Generative AI Projects Pose Major Cybersecurity Risk to Enterprises

Generative AI Projects Pose Major Cybersecurity Risk to Enterprises

Organizations’ rush to embrace generative AI may be ignoring the significant security threats that large language model (LLM)-based technologies like ChatGPT pose, particularly in the open source development space and across the software supply chain, new research has found.

A report by Rezilion released June 28 explored the current attitude of the open source landscape to LLMs, particularly in their popularity, maturity, and security posture. What researchers found is that despite the rapid adoption of this technology among the open source community (with a whopping 30,000 GPT-related projects on GitHub alone), the initial projects being developed are, overall, insecure — resulting in an increased threat with substantial security risk for organizations.

This risk only stands to increase in the short-term as generative AI continues its rapid adoption throughout the industry, demanding an immediate response to improve security standards and practices in the development and maintenance of the technology, says Yotam Perkal, director of vulnerability research at Rezilion.

“Without significant improvements in the security standards and practices surrounding LLMs, the likelihood of targeted attacks and the discovery of vulnerabilities in these systems will increase,” he tells Dark Reading.

As part of its research, the team investigated the security of 50 of the most popular GPT and LLM-based open source projects on GitHub, ranging in length of development time from two to six months. What they found is that while they were all extremely popular with developers, their relative immaturity was paired with a generally low security rating.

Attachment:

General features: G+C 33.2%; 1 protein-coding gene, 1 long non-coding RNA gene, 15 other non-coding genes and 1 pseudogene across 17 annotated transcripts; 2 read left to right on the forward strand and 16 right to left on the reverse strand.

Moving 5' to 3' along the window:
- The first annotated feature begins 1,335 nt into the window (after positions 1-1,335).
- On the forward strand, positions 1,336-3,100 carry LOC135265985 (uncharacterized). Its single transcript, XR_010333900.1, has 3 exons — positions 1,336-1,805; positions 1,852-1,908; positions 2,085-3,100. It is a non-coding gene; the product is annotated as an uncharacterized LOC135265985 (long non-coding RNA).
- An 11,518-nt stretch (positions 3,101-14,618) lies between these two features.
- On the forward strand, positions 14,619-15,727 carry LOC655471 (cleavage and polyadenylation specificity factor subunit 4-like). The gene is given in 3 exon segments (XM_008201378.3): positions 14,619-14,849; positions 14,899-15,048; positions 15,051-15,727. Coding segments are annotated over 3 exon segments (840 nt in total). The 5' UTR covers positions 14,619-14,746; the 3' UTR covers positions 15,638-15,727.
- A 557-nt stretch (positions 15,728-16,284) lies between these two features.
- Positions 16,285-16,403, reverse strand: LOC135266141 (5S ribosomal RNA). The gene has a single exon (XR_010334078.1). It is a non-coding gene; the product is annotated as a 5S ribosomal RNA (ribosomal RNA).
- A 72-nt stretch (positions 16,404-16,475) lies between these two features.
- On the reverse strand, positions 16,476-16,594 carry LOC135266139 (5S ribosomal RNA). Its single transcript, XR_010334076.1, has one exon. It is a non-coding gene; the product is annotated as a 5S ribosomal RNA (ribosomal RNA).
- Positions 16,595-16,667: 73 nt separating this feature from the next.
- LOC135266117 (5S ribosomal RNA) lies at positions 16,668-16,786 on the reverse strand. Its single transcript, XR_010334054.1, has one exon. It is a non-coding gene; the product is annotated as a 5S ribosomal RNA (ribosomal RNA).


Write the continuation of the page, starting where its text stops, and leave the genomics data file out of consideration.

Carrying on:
If developers rely on these projects to develop new generative-AI-based technology for the enterprise, then they could be creating even more potential vulnerabilities against which organizations are not prepared to defend, Perkal says.

“As these systems gain popularity and adoption, it is inevitable that they will become attractive targets for attackers, leading to the emergence of significant vulnerabilities,” he says.

Key Areas of Risk

The researchers identified four key areas of generative AI security risk that the adoption of generative AI in the open source community presents, with some overlap between the groups:

Trust boundaries in open source development help organizations establish zones of trust in which they can have confidence in the security and reliability of an application’s components and data. However, as users enable LLMs to use external resources such as databases, search interfaces, or external computing tools — thus greatly enhancing their functionalities — the inherent unpredictability of LLM completion outputs can be exploited by malicious actors.

“Failure to address this concern adequately can significantly elevate the risks associated with these models,” the researchers wrote.

Data-management risks such as data leakage and training-data poisoning also expose enterprises to risk if not addressed by developers when working not just with generative AI, but any machine-learning (ML) system, the researchers said. Not only can LLM unintentionally leak sensitive information, proprietary algorithms, or other confidential data in its responses, threat actors also deliberately can poison an LLM’s training data to introduce vulnerabilities, backdoors, or biases that can undermine the security, effectiveness, or ethical behavior of the model, the researchers warned.